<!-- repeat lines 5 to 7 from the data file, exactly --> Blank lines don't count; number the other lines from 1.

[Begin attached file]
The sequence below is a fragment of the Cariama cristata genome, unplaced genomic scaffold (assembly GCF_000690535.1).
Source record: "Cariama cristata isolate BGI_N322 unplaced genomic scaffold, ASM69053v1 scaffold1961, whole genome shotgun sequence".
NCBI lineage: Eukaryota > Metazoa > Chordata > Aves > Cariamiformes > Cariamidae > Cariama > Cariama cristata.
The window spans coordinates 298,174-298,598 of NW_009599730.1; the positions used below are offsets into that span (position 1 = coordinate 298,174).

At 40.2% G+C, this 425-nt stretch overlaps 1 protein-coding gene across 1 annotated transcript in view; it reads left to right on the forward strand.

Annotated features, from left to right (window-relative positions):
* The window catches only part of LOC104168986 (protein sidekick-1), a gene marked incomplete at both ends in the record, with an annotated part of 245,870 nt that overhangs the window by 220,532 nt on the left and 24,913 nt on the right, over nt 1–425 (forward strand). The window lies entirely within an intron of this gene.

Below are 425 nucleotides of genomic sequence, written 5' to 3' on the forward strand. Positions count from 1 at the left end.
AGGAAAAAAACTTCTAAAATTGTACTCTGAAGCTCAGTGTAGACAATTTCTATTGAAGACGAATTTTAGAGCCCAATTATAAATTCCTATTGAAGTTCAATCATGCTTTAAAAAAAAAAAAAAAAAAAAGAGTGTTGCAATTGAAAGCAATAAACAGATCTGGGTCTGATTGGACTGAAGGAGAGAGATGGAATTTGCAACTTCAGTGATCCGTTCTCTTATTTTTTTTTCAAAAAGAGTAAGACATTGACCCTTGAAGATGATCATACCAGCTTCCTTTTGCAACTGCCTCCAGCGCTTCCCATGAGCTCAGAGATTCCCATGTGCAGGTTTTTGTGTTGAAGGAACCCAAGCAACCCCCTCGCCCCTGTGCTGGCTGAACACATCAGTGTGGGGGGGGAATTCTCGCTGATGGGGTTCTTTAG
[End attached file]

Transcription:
At 40.2% G+C, this 425-nt stretch overlaps 1 protein-coding gene across 1 annotated transcript in view; it reads left to right on the forward strand.

Annotated features, from left to right (window-relative positions):
* The window catches only part of LOC104168986 (protein sidekick-1), a gene marked incomplete at both ends in the record, with an annotated part of 245,870 nt that overhangs the window by 220,532 nt on the left and 24,913 nt on the right, over nt 1–425 (forward strand). The window lies entirely within an intron of this gene.